Evolution of tissue-specific expression of ancestral genes across vertebrates and insects

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Regulation of gene expression is arguably the main mechanism underlying the phenotypic diversity of tissues within and between species. Here we assembled an extensive transcriptomic dataset covering 8 tissues across 20 bilaterian species and performed analyses using a symmetric phylogeny that allowed the combined and parallel investigation of gene expression evolution between vertebrates and insects. We specifically focused on widely conserved ancestral genes, identifying strong cores of pan-bilaterian tissue-specific genes and even larger groups that diverged to define vertebrate and insect tissues. Systematic inferences of tissue-specificity gains and losses show that nearly half of all ancestral genes have been recruited into tissue-specific transcriptomes. This occurred during both ancient and, especially, recent bilaterian evolution, with several gains being associated with the emergence of unique phenotypes (for example, novel cell types). Such pervasive evolution of tissue specificity was linked to gene duplication coupled with expression specialization of one of the copies, revealing an unappreciated prolonged effect of whole-genome duplications on recent vertebrate evolution.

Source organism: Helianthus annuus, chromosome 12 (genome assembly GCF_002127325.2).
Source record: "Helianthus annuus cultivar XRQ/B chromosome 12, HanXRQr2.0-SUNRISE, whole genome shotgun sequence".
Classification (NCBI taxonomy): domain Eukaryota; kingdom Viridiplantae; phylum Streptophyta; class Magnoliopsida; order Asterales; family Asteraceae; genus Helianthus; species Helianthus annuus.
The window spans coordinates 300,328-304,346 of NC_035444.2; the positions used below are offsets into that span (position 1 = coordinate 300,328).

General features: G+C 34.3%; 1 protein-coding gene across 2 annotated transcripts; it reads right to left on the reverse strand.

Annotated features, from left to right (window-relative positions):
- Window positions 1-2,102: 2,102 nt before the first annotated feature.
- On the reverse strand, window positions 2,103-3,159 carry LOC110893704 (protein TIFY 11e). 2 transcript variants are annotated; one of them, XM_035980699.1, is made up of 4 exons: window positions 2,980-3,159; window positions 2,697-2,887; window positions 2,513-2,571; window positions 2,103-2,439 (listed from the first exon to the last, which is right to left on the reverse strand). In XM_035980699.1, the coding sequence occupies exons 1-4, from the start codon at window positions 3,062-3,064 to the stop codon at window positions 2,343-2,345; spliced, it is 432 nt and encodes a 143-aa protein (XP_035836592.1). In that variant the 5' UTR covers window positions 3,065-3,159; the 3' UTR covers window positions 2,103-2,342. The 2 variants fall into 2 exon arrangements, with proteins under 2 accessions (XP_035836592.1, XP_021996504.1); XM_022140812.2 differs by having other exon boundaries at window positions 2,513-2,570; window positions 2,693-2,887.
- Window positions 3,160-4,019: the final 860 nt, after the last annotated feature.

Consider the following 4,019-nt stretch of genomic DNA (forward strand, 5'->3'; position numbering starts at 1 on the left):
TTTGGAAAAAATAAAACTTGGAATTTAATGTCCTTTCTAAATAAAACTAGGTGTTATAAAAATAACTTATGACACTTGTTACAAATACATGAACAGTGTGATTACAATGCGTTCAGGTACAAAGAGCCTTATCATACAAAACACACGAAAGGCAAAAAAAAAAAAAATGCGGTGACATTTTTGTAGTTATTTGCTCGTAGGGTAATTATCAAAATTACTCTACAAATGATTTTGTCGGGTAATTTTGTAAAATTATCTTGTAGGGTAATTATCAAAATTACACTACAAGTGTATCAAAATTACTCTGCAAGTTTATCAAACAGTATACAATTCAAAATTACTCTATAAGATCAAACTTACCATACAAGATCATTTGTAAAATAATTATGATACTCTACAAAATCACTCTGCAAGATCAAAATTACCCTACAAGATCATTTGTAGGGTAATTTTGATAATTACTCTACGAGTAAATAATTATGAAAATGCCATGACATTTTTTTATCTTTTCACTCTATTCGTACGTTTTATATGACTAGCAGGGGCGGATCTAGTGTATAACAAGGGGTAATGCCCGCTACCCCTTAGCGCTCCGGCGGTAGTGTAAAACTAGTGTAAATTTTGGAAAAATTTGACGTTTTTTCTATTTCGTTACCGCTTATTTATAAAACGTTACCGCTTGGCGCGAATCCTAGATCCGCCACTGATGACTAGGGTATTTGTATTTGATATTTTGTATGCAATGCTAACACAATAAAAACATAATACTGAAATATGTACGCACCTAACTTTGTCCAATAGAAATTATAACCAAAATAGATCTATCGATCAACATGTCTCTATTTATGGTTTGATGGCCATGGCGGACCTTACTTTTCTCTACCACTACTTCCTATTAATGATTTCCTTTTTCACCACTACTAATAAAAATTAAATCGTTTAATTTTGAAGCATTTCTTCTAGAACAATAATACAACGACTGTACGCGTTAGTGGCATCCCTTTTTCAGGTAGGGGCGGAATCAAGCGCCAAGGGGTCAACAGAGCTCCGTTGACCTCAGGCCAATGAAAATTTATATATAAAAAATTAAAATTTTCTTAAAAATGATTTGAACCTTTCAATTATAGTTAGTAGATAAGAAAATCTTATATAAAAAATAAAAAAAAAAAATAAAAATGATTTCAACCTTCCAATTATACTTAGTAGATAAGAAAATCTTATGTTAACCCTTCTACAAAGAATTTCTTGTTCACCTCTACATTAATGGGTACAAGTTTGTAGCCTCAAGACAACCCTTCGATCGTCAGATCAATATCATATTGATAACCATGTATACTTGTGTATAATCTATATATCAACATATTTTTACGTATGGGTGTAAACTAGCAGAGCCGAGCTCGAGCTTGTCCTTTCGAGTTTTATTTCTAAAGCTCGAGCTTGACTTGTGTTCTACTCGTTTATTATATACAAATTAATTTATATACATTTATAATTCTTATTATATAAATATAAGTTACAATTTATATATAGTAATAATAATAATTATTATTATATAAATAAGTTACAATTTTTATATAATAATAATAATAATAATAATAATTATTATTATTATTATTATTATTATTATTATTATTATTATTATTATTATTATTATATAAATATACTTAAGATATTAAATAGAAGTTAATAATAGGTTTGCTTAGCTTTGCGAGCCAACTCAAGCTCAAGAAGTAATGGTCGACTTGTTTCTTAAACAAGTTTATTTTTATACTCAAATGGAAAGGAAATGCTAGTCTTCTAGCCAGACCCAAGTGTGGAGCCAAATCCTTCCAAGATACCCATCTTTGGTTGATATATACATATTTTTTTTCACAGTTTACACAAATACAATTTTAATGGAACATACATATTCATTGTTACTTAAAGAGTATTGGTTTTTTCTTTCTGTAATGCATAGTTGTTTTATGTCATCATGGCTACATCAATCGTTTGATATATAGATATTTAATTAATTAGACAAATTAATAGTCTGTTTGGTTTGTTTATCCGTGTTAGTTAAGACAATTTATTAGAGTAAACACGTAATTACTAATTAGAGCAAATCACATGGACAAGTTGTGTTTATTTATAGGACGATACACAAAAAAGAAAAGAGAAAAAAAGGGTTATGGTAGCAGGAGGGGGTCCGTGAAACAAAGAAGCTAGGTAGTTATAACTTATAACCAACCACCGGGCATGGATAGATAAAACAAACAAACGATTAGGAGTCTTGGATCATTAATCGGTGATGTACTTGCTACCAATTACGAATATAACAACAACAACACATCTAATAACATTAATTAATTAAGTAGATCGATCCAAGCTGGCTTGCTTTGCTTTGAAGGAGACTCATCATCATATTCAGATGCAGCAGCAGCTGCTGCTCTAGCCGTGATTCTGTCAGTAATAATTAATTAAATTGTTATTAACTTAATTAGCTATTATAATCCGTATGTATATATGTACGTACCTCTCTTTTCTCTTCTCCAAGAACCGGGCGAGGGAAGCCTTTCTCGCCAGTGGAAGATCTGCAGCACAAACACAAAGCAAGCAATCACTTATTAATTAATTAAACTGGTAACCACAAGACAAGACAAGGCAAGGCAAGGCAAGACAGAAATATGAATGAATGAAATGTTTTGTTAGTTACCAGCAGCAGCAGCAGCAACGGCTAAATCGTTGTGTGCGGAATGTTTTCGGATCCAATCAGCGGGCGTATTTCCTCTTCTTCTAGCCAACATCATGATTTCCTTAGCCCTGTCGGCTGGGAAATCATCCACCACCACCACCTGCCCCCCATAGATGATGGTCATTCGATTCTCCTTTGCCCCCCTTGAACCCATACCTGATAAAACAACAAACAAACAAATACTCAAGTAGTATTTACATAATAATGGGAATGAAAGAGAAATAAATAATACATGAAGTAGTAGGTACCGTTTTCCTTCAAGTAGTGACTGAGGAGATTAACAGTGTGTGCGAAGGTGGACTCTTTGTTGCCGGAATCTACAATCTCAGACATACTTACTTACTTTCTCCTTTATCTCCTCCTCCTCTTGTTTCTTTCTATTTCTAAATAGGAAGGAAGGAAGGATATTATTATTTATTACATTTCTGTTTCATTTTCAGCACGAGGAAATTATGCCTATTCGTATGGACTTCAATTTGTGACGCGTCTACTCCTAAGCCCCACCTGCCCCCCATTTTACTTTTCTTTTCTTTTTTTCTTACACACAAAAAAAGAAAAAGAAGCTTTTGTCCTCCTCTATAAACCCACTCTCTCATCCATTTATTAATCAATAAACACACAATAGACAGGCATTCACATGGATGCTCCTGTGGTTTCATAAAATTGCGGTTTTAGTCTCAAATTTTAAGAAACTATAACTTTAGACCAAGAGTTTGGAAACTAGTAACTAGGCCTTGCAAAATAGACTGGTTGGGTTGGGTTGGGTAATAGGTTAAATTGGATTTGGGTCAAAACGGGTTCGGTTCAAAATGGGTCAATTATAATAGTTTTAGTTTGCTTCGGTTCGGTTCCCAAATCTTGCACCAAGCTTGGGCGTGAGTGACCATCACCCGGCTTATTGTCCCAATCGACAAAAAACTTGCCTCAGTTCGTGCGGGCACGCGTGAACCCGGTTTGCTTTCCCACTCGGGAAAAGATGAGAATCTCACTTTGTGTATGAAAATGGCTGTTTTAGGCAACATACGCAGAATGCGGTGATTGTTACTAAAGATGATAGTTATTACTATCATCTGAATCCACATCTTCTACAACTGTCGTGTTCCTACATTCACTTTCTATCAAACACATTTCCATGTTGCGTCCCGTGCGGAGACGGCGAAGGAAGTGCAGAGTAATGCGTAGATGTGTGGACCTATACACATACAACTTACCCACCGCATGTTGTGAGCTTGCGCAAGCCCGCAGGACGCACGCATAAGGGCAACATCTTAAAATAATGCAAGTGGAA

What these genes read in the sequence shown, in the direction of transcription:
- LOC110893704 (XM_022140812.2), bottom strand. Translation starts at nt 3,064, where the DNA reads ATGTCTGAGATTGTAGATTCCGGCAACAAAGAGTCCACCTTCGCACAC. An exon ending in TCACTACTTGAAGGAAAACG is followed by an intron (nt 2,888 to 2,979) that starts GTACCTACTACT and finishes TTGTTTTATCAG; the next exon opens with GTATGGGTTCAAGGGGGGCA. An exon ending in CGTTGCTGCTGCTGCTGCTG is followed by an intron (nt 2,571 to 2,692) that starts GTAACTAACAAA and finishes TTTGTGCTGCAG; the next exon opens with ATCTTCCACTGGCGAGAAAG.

Mantica, F., Iñiguez, L. P., Marquez, Y., Permanyer, J., Torres-Mendez, A., Cruz, J., … Irimia, M. (2024). Evolution of tissue-specific expression of ancestral genes across vertebrates and insects. Nature Ecology and Evolution, 8(6), 1140–1153. https://doi.org/10.1038/s41559-024-02398-5

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